Who Owns the Replicator?

Over the past several weeks, we in the Digital Heritage group have been centering our discussions around 3D scanning and printing of cultural heritage artefacts. For the most part, the introduction of these technologies and the techniques which surround their use has been viewed in a positive light. For many, indeed for at least most science fiction fans out there, the fact that someone can scan a digitize a real-life object, only to then reform said object to various degrees of accuracy seems a dream—one they may have held since first mentions of the replicator and Captain Piccard’s oh so many cups of “tea, earl grey, hot”.

20 years later, the so-called replicator, or 3D scanning and printing as is the case, has opened whole new possibilities within a myriad of fields, from mechanical engineering to the creation of prosthetics and even organs. And, for those of us in the digital humanities, 3D printing, and the antecedent 3D scanning, are revolutionizing the way we work with, analyze, and present cultural heritage (Cronin 2016:4-5).

While at first glance the use of these technologies seems innocuous, the (re)production of cultural heritage artefacts engenders questions which constrain the future of 3D printing within cultural heritage study. One of the biggest debates in this field seems to be that of the question of ownership and copyright when it comes to 3D scans and printed objects.

For starters, are these scans and objects even subject to any form of ownership or copyright, or is that reserved for the original subject used within their production? One of the core criteria for denoting copyright is that a work, be it an object, artwork, media, or even idea must be original (Weinberg 2016:2; Cronin 2016:7, 10). As such, copyright does not, and presumably never will, cover a piece of work that is a simple replica of another—to do so would open up a gateway for copyright claims on any and all pieces made subsequent to any other on the mere argument that they are, by their own existence, novel, and therefore worthy of discrete protection (Weinberg 2016:11). However, what does that mean for the individuals or groups who are behind these reproductions’ creation? As Weinberg argues, a lack of ownership claim or copyright of any sort not only leaves the maker with little to no acknowledgement of their role in its production, and the work dedicated to it, but also, and this is key, leaves their work open to be reproduced once more by others, without having to put in the work that made such an endeavor possible to begin with (2016:1-2).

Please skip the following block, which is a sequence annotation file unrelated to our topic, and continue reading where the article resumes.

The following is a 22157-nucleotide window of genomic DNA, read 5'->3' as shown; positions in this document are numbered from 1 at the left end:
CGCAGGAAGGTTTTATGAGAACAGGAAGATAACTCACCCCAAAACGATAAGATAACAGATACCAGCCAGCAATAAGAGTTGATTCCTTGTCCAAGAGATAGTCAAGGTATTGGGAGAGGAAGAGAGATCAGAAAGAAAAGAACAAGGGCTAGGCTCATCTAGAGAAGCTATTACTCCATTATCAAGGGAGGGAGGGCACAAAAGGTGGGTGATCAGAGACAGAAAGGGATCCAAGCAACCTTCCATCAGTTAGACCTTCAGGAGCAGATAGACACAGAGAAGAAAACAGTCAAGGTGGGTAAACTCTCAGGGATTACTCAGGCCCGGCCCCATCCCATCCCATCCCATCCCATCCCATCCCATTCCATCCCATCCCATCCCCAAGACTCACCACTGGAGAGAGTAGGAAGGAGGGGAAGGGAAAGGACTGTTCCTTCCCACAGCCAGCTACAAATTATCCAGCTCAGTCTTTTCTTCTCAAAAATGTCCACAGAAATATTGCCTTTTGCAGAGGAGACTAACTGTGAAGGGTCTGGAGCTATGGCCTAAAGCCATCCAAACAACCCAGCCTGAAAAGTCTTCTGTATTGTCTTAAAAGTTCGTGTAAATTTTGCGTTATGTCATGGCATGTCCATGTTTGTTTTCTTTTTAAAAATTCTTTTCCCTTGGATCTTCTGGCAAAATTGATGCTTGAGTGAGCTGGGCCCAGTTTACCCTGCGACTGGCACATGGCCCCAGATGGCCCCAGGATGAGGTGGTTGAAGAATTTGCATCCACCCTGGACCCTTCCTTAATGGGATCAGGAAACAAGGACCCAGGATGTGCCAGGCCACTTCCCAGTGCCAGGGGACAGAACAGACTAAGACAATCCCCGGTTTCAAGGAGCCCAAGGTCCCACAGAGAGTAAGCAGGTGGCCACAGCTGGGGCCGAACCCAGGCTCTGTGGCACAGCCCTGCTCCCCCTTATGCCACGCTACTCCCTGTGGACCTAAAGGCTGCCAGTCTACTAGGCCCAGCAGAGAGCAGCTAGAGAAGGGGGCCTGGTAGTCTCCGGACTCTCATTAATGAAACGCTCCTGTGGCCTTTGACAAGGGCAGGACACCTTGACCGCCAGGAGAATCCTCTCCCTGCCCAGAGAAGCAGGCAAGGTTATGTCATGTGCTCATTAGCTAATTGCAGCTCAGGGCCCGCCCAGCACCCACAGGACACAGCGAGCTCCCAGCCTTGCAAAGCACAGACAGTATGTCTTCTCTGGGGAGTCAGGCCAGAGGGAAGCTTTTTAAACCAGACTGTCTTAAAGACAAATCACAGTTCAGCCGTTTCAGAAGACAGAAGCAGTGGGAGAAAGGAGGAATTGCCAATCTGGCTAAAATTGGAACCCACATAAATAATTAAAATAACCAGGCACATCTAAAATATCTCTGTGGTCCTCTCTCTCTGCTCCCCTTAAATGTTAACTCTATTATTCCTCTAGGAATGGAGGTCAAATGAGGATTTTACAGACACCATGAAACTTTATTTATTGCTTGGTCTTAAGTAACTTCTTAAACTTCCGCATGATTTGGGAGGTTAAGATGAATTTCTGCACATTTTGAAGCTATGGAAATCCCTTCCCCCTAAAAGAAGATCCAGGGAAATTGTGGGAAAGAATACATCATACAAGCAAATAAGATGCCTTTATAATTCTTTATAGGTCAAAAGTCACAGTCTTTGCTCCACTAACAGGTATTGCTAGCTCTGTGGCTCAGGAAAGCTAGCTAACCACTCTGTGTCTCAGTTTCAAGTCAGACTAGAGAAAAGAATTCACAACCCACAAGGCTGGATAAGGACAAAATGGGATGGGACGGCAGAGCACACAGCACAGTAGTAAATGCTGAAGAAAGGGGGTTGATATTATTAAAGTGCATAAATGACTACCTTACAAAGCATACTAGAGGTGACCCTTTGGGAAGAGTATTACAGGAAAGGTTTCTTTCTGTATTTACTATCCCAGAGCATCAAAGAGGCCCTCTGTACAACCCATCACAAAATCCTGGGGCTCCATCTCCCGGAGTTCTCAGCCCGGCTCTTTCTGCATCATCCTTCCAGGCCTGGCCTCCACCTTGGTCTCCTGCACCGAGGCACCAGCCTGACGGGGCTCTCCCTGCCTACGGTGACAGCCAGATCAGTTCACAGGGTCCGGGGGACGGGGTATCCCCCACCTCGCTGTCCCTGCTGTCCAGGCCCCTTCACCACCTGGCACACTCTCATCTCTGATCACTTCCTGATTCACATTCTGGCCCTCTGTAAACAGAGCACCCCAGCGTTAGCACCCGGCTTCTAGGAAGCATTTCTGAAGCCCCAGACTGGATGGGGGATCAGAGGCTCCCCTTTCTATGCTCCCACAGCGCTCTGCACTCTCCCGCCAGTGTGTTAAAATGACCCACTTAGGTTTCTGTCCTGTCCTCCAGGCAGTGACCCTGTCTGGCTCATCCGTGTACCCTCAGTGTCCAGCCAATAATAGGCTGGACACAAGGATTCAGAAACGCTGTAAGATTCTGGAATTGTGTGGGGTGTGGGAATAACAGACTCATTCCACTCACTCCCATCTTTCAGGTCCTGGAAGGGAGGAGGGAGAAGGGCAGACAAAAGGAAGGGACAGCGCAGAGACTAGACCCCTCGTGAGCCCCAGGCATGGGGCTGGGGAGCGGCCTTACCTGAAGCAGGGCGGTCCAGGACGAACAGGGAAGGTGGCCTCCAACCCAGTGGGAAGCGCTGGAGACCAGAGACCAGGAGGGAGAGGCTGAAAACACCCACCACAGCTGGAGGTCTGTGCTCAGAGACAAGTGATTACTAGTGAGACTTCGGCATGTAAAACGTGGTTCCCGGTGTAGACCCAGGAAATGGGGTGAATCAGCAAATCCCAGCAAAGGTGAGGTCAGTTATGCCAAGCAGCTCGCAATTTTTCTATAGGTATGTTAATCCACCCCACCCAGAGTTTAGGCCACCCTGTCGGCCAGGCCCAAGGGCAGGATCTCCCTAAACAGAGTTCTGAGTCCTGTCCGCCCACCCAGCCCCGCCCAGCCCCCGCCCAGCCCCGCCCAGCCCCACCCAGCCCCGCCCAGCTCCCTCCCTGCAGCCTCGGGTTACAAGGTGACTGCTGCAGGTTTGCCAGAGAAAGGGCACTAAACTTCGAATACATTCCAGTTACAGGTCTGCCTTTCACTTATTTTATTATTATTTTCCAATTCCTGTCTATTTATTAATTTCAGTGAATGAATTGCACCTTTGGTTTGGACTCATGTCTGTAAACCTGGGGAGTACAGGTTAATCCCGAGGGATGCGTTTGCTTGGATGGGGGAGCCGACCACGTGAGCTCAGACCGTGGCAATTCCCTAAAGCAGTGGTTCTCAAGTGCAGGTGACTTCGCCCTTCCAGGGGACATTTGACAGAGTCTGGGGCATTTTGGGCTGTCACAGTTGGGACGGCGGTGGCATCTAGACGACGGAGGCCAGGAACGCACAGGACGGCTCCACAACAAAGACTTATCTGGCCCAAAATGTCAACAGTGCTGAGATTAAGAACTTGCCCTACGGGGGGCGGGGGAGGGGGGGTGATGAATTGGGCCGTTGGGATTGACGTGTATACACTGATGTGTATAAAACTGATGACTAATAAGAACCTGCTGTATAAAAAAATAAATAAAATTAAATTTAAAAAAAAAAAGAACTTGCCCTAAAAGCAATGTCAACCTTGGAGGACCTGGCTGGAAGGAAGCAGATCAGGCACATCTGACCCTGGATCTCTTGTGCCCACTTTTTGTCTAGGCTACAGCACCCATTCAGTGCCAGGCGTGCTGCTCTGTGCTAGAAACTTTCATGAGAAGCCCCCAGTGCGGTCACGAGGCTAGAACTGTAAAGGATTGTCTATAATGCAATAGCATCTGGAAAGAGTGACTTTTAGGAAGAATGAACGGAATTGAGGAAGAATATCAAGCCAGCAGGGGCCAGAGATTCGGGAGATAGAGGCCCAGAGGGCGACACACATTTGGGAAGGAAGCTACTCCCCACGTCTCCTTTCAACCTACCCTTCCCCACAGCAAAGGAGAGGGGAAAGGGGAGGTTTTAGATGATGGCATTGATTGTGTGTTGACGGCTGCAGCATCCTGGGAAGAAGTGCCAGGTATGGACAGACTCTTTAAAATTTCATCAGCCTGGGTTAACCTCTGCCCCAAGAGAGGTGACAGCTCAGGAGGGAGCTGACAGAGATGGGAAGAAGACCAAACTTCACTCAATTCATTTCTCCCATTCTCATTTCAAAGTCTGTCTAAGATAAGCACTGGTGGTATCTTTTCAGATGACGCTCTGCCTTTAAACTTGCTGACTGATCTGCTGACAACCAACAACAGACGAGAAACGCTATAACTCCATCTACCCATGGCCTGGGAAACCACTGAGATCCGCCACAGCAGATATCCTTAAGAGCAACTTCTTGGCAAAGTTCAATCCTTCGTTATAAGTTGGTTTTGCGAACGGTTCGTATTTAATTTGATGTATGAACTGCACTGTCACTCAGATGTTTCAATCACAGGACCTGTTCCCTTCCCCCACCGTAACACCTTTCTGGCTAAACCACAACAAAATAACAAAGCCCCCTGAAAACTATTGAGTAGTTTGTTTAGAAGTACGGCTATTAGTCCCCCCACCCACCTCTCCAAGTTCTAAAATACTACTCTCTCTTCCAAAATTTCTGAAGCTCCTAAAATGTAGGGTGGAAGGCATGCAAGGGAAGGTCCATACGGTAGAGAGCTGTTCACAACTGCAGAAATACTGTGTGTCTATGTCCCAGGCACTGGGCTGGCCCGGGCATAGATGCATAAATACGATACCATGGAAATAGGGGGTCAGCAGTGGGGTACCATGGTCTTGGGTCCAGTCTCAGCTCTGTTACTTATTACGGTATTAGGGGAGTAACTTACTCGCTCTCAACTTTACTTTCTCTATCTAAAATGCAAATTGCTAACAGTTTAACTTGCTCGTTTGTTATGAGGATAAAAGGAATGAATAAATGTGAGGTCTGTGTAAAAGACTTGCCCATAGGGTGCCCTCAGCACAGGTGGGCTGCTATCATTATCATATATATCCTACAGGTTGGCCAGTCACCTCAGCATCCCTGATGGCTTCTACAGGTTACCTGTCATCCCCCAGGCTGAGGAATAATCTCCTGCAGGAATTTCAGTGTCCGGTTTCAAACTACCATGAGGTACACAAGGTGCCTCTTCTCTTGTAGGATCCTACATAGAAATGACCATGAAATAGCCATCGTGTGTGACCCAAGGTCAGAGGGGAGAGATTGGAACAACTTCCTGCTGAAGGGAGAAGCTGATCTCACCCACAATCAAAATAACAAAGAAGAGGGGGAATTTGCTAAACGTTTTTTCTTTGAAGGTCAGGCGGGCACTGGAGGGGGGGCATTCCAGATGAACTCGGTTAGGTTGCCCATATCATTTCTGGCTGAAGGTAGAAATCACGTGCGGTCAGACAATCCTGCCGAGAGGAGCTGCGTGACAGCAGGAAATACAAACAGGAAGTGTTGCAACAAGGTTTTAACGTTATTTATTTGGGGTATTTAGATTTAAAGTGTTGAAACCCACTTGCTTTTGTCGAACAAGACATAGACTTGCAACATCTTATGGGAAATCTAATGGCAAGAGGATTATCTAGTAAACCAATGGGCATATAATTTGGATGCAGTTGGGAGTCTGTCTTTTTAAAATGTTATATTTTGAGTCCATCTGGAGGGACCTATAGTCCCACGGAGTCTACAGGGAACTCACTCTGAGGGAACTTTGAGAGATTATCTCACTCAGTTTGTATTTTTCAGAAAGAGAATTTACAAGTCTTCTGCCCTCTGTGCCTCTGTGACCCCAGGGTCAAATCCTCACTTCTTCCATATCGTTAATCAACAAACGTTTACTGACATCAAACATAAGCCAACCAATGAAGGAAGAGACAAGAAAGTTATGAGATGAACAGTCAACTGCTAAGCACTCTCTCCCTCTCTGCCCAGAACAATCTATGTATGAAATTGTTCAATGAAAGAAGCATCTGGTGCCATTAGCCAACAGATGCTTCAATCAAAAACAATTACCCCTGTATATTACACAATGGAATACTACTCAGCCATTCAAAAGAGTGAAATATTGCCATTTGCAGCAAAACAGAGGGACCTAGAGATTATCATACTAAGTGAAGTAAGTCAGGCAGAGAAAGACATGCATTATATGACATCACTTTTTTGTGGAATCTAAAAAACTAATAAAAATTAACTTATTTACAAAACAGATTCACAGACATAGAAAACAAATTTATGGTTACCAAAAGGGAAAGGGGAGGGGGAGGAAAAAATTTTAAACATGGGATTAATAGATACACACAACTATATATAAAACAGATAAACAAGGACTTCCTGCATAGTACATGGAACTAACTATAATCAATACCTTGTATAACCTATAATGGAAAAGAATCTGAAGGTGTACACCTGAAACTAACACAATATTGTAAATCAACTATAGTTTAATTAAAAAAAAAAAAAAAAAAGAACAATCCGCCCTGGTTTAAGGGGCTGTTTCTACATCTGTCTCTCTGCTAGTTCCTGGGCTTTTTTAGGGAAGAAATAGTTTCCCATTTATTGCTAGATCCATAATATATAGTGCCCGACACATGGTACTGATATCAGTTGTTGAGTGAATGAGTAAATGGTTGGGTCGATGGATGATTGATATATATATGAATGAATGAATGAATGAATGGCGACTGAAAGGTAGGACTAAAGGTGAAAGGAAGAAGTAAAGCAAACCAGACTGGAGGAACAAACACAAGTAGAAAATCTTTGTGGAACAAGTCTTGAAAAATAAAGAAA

This idea of automatic reproduction, or what Weinberg calls ‘representational scans’ means that with very little technical skill, anyone could be capable of reproducing a piece of cultural heritage of untold value, and selling it en masse to the public (Weinberg 2016:1; Cronin 1). This is, perhaps, why regulations concerning flash photography are so stringent within museums and cultural heritage institutions. Not only would unmonitored and unsanctioned digital reproduction of collection pieces potentially diminish museum attendance, but also in a more cynical vein, hamper the profiteering nature of museum’s and their attempts to hold a monopoly on the market of reproductions (Cronin 2016:6, 12, 13).

In an attempt to contravene these obstacles, many professionals have taken to modifying their scans and models to add a level of originality—hoping to meet the standards for legal copyright, or at the very least be able to negotiate some sort of contract for its reuse and monitor the trajectory of that use (Cronin 2016:10; Weinberg 2016). In more extreme cases these modifications are such that the outcome is so far removed from the original that they are considered ‘expressive’ scans—this can be seen in the use of 3D scans in the creation of abstract sculpture even—it is artwork in its own right, and worthy of being protected by copyright (Weinberg 2016:10-11).

Unfortunately, there’s still no standard for who owns these scans and models, or what recognition if any must be given to their creator in terms of dissemination. As a person working and studying within the field of digital heritage, a main tenet is that cultural heritage is not owned by one person or institution, and that it should be available to everyone—and, open access to these artefacts on a digital platform, though still under debate, unequivocally does this. However to balance that with the fact that those within this sector are also the people behind the creation of those digital models, and are not able to guide their use is something that just isn’t yet possible.

Cronin, Charles. 2016 Possession is 99% of the Law: 3D Printing, Public Domain Cultural Artifacts and Copyright. Legal Studies Research Papers 16(13):1-21.

Weinberg, Michael.  2016 3D Scanning: A World Without Copyright. Available online.

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